I am Sherlocked and So Can You
The Sherlock Holmes stories are probably the second most easily acquired books in the world (they’ll be first as soon as hotels start answering my calls about providing them in hotels). Every bookstore contains some version or other of the complete works, every library has multiple copies, or they’re a ctrl-T away and downloadable for free here or here (legally, they’re public domain).
So you’ve got them, that’s great. Then what? Fifty-six short stories and four novels is a daunting number, and it can be a little worrisome figuring out where to start. Chronologically? Alphabetically? Randomly, until you lose track of which one you’ve read and which one you haven’t already? Fear not, here’s a quick guide on where to start if you’re brand new to the stories:
If you… are a stickler for continuity.
Start with… A Study in Scarlet
Because… It’s the first! John Watson meets Sherlock Holmes for the first time, moves in, and keeps detailed notes about him. (“Knowledge of sensational literature? Immense.”) It would be the perfect setup for a quirky sitcom except there’s a murder in the middle of it.
But be warned… It was not, however, the first popular story. It entered with a thud when it was first published. Once you get to the middle, no, that’s not a printing error, that’s just a complete narrative switch to the killer’s backstory. In Utah. With Mormons. The Sherlock stuff is great but Doyle was clearly still finding his feet.
If you… like gothic horror.
Start with… The Adventure of the Devil’s Foot
Because… There are moors, insanity, and the creepiest tableu ever: a dead woman and two men gibbering with insanity. Shorter than Hound of the Baskervilles and less mainstream, it’s perfect for the hipster Sherlockian. Also recommended for anyone who needs a refresher course on scientific experiment ethics as an example of how it doesn’t work. Contains the exchange: “I followed you.” “I saw nobody.” “That is what you may expect to see when I follow you.”
But be warned… Nothing. This one rules.
If you… like a good chase scene
Start with… The Sign of Four
Because… Greatest chase scene ever. On a boat. Before that there are muuuuurders and a puppy and weird stuff from India. Also features John Watson behaving like a love struck-idiot when he meets his wife-to-be and agonizes over hitting on her now that they know she’s going to be wealthy.
But be warned… This is another novel and has a lot of exposition. A whole lot.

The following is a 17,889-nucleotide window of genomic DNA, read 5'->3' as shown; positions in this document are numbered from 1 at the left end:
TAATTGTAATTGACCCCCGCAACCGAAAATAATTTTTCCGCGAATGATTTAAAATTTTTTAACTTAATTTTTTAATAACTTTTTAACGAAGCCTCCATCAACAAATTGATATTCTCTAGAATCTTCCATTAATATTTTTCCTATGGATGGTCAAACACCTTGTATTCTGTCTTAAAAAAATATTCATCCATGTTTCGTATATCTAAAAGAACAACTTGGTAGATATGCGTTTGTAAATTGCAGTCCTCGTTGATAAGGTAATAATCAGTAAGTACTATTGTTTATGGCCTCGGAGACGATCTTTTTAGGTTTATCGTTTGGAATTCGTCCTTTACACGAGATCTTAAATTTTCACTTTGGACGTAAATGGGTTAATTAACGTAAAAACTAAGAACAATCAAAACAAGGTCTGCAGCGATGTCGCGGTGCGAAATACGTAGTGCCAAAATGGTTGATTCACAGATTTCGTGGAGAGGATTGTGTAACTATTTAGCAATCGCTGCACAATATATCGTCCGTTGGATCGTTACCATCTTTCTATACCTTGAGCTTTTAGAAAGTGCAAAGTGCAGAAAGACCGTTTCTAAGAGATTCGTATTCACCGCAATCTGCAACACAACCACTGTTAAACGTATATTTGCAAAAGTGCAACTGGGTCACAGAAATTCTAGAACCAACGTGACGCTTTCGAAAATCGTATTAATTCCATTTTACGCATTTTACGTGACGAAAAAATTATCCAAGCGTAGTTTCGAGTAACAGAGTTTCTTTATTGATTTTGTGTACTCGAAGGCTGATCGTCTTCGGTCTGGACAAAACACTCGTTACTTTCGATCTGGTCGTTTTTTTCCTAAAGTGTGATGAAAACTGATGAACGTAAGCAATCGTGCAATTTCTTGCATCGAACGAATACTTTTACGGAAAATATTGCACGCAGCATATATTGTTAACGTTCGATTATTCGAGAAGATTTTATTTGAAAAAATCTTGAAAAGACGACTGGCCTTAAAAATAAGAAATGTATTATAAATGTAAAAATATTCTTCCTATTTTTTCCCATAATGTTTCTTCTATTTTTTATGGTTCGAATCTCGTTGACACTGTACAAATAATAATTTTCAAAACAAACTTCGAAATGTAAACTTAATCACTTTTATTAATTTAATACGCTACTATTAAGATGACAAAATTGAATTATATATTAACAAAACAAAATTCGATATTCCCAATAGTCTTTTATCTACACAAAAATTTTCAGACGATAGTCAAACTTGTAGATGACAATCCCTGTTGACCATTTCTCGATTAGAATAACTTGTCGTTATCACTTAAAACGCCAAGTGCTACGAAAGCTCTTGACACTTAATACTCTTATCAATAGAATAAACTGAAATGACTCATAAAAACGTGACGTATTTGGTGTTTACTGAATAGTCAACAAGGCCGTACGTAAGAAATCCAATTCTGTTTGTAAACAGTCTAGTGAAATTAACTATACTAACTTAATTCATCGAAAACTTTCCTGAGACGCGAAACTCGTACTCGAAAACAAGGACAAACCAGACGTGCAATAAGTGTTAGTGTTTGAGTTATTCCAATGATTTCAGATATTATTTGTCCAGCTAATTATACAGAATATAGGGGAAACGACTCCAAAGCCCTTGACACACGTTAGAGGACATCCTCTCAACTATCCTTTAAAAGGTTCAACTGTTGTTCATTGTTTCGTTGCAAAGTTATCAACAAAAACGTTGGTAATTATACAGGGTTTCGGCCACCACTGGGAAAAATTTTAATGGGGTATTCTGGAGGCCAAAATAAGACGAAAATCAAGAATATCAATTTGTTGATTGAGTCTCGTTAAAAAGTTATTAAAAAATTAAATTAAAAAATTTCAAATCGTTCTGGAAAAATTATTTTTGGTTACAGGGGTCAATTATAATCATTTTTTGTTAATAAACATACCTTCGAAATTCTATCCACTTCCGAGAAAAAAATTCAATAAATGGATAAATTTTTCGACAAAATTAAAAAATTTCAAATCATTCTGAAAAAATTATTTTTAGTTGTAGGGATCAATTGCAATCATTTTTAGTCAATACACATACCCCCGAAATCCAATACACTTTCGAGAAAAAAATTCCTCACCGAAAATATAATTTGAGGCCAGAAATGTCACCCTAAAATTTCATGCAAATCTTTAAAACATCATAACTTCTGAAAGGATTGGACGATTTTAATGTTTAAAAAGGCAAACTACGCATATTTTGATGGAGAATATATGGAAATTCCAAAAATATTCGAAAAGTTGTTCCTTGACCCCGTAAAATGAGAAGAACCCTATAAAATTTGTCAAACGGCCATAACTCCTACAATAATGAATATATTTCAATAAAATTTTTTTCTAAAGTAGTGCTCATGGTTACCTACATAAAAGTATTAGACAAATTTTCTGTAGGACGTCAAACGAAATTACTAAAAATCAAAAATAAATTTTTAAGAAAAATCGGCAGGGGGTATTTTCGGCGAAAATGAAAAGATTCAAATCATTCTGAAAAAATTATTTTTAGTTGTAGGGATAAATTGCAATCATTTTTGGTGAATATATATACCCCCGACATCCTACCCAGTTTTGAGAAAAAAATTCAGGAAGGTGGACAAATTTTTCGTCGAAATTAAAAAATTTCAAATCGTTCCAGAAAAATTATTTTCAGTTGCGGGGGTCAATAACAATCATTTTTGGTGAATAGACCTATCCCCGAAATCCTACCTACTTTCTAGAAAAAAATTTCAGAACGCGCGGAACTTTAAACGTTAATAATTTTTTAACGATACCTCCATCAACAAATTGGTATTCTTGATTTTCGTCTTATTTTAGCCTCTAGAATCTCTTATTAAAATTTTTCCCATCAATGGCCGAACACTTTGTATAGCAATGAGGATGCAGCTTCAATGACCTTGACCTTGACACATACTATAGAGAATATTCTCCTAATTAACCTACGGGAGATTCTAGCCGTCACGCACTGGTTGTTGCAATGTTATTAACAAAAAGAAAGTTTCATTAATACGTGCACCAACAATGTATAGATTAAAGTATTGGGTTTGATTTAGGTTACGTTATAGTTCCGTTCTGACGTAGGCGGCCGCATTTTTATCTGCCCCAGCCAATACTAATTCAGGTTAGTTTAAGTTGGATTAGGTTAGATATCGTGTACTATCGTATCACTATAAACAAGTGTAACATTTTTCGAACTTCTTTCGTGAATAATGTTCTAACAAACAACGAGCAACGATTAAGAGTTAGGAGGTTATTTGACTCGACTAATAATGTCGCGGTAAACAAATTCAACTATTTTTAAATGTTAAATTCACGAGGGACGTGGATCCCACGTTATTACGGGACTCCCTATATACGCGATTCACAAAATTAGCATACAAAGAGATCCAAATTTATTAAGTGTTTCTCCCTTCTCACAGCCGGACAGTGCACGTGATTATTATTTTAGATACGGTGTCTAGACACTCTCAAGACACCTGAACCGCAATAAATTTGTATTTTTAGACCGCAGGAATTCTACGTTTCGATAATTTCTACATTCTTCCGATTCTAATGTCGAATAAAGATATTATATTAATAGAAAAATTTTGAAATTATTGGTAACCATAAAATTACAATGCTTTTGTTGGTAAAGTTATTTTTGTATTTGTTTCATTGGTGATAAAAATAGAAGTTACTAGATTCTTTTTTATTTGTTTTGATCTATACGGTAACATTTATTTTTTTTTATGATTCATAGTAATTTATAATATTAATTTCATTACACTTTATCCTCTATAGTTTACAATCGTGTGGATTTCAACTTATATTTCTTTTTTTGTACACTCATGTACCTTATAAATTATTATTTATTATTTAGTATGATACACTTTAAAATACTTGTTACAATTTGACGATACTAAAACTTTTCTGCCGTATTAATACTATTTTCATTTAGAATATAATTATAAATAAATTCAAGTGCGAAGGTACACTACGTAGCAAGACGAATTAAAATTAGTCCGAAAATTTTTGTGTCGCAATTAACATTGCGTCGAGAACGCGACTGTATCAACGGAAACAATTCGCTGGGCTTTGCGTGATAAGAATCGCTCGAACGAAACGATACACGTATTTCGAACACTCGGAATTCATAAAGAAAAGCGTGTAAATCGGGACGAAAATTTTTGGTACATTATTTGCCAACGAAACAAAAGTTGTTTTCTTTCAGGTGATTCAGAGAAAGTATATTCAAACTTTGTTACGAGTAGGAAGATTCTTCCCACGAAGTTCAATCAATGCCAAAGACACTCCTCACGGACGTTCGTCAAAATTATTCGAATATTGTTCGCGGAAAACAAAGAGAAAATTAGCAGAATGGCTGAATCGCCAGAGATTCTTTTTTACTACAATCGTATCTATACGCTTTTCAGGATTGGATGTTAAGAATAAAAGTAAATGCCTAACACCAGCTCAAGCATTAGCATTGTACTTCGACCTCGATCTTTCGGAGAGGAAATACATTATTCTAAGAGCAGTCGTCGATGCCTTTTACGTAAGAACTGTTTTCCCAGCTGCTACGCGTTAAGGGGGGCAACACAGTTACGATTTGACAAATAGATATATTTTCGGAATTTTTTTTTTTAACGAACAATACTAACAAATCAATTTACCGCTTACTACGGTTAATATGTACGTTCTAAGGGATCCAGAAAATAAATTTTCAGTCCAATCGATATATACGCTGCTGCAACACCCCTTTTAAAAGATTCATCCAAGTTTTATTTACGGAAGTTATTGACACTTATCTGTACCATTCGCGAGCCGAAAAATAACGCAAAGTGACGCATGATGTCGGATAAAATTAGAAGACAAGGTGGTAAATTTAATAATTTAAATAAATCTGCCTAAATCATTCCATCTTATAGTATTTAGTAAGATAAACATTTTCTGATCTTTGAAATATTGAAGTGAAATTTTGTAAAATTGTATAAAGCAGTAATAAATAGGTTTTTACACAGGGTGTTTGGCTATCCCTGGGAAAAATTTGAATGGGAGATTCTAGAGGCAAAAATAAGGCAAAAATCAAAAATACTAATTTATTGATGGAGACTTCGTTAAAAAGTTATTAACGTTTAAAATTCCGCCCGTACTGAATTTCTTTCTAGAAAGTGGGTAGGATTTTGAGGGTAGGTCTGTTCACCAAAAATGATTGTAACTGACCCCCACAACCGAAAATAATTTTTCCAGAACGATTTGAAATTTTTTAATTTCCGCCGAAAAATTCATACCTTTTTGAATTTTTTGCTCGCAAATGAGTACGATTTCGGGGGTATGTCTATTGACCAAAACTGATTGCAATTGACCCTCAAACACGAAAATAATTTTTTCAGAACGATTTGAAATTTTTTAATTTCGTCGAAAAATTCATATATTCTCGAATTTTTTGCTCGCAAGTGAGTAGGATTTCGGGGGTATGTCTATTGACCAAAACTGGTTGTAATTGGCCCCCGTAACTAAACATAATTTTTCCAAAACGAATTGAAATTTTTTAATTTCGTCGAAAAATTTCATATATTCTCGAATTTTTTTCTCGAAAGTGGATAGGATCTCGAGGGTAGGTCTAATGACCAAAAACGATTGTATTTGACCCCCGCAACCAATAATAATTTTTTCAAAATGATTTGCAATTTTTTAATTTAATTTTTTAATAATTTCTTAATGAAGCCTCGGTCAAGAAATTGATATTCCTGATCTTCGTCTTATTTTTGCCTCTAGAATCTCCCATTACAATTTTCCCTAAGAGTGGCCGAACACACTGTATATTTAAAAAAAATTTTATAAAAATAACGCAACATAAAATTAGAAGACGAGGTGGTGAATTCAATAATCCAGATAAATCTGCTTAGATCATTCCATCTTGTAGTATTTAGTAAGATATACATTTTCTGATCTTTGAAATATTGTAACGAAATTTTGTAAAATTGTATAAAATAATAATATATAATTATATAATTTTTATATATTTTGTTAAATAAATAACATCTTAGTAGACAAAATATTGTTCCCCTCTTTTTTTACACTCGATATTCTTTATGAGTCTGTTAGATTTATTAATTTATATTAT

If you… need your heart warmed.
Start with… The Adventure of the Yellow Face
Because… The real “because” is a spoiler but the conclusion is adorable and surprisingly progressive.
But be warned… If you’re also looking for a good mystery or deduction, you won’t find it. The charm is in the destination, not the journey in this one.
If you… are a big romantic.
Because… “I didn’t grieve over her marriage. I was not such a selfish hound as that. I just rejoiced that good luck had come her way, and that she had not thrown herself away on a penniless sailor [me]. That’s how I loved Mary Fraser.” Swoon. Women in horrible marriages while the right men pine away adorably. Nicholas Sparks, eat your heart out.
But be warned… These loveable hunks tend to say things like “you are a white man so I can tell you my tale.”
If you… want to read about some badass ladies.
Because… There are ladies and they are awesome. Irene Adler may have beaten Sherlock Holmes but the other women have higher scores to settle and more righteous anger to vent. Which they do. With acid. And not only that, they get away with it.
But be warned… Nothing. Besides the ladies, Miverton and Illustrious Client have some of the best bad guys outside of Moriarty and Scandal forces Sherlock to be a gentleman. Illustrious Client also has Watson at his most adorably bumbling.
If you… want to feel smart.
Because… Someone has been breaking in and smashing identical busts of Napoleon. An underpaid clerk arranges for his boss to take a second job across town while he spends his days downstairs in a building behind a bank. Oh just GUESS what they’re up to. These are stories that you can figure out from the text pretty quickly using common sense and/or pattern recognition. Then you can brag to all your friends that you are just as smart as Sherlock.
But be warned… Obviously if you’re reading Doyle as a mystery writer, these stories will be a disappointment. But there are great character moments between Sherlock and Watson and fun stakeouts in the dark. Even if the mysteries are not always astonishing, the writing is so compelling and brisk that it doesn’t even matter.
So there you have it, an entry-level guide for the aspiring literary nerd. For full disclosure, this is basically a list of my favorite stories as well. What were your favorites?
Screencaps courtesy of aithine.org.